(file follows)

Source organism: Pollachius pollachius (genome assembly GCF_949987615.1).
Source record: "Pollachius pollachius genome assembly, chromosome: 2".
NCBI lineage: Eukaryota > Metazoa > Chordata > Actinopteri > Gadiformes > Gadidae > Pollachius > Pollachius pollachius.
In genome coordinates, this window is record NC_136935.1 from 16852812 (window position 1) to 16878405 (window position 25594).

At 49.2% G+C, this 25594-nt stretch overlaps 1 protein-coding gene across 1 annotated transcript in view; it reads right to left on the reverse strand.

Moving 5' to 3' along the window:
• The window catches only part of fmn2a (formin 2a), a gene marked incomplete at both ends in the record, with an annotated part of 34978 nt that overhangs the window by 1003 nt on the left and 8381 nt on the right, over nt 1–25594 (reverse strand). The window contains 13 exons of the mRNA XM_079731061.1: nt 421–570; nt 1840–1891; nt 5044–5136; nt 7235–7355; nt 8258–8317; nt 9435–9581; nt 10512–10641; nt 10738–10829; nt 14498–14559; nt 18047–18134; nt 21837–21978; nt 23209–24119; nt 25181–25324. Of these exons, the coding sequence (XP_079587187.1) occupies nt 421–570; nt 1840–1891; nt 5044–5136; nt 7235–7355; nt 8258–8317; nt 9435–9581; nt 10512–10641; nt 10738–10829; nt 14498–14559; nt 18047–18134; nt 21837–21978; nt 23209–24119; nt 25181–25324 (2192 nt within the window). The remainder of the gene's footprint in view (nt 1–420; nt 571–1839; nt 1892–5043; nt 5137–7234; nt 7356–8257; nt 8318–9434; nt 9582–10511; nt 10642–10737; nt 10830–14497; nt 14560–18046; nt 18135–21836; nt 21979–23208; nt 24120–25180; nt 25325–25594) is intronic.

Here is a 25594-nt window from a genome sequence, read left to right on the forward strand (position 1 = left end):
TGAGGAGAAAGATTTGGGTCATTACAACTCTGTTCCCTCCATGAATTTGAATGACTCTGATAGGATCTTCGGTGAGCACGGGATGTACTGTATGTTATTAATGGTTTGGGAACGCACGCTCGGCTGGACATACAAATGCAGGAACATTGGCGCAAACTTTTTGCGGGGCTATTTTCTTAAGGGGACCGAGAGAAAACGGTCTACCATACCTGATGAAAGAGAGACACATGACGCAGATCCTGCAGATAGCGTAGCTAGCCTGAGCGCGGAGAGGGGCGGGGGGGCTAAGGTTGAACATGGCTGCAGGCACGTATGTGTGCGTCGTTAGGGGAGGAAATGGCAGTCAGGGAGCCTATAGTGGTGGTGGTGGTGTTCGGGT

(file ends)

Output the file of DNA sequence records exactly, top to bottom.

Source organism: Pollachius pollachius (genome assembly GCF_949987615.1).
Source record: "Pollachius pollachius genome assembly, chromosome: 2".
NCBI lineage: Eukaryota > Metazoa > Chordata > Actinopteri > Gadiformes > Gadidae > Pollachius > Pollachius pollachius.
In genome coordinates, this window is record NC_136935.1 from 16852812 (window position 1) to 16878405 (window position 25594).

At 49.2% G+C, this 25594-nt stretch overlaps 1 protein-coding gene across 1 annotated transcript in view; it reads right to left on the reverse strand.

Moving 5' to 3' along the window:
• The window catches only part of fmn2a (formin 2a), a gene marked incomplete at both ends in the record, with an annotated part of 34978 nt that overhangs the window by 1003 nt on the left and 8381 nt on the right, over nt 1–25594 (reverse strand). The window contains 13 exons of the mRNA XM_079731061.1: nt 421–570; nt 1840–1891; nt 5044–5136; nt 7235–7355; nt 8258–8317; nt 9435–9581; nt 10512–10641; nt 10738–10829; nt 14498–14559; nt 18047–18134; nt 21837–21978; nt 23209–24119; nt 25181–25324. Of these exons, the coding sequence (XP_079587187.1) occupies nt 421–570; nt 1840–1891; nt 5044–5136; nt 7235–7355; nt 8258–8317; nt 9435–9581; nt 10512–10641; nt 10738–10829; nt 14498–14559; nt 18047–18134; nt 21837–21978; nt 23209–24119; nt 25181–25324 (2192 nt within the window). The remainder of the gene's footprint in view (nt 1–420; nt 571–1839; nt 1892–5043; nt 5137–7234; nt 7356–8257; nt 8318–9434; nt 9582–10511; nt 10642–10737; nt 10830–14497; nt 14560–18046; nt 18135–21836; nt 21979–23208; nt 24120–25180; nt 25325–25594) is intronic.

Here is a 25594-nt window from a genome sequence, read left to right on the forward strand (position 1 = left end):
TGAGGAGAAAGATTTGGGTCATTACAACTCTGTTCCCTCCATGAATTTGAATGACTCTGATAGGATCTTCGGTGAGCACGGGATGTACTGTATGTTATTAATGGTTTGGGAACGCACGCTCGGCTGGACATACAAATGCAGGAACATTGGCGCAAACTTTTTGCGGGGCTATTTTCTTAAGGGGACCGAGAGAAAACGGTCTACCATACCTGATGAAAGAGAGACACATGACGCAGATCCTGCAGATAGCGTAGCTAGCCTGAGCGCGGAGAGGGGCGGGGGGGCTAAGGTTGAACATGGCTGCAGGCACGTATGTGTGCGTCGTTAGGGGAGGAAATGGCAGTCAGGGAGCCTATAGTGGTGGTGGTGGTGTTCGGGT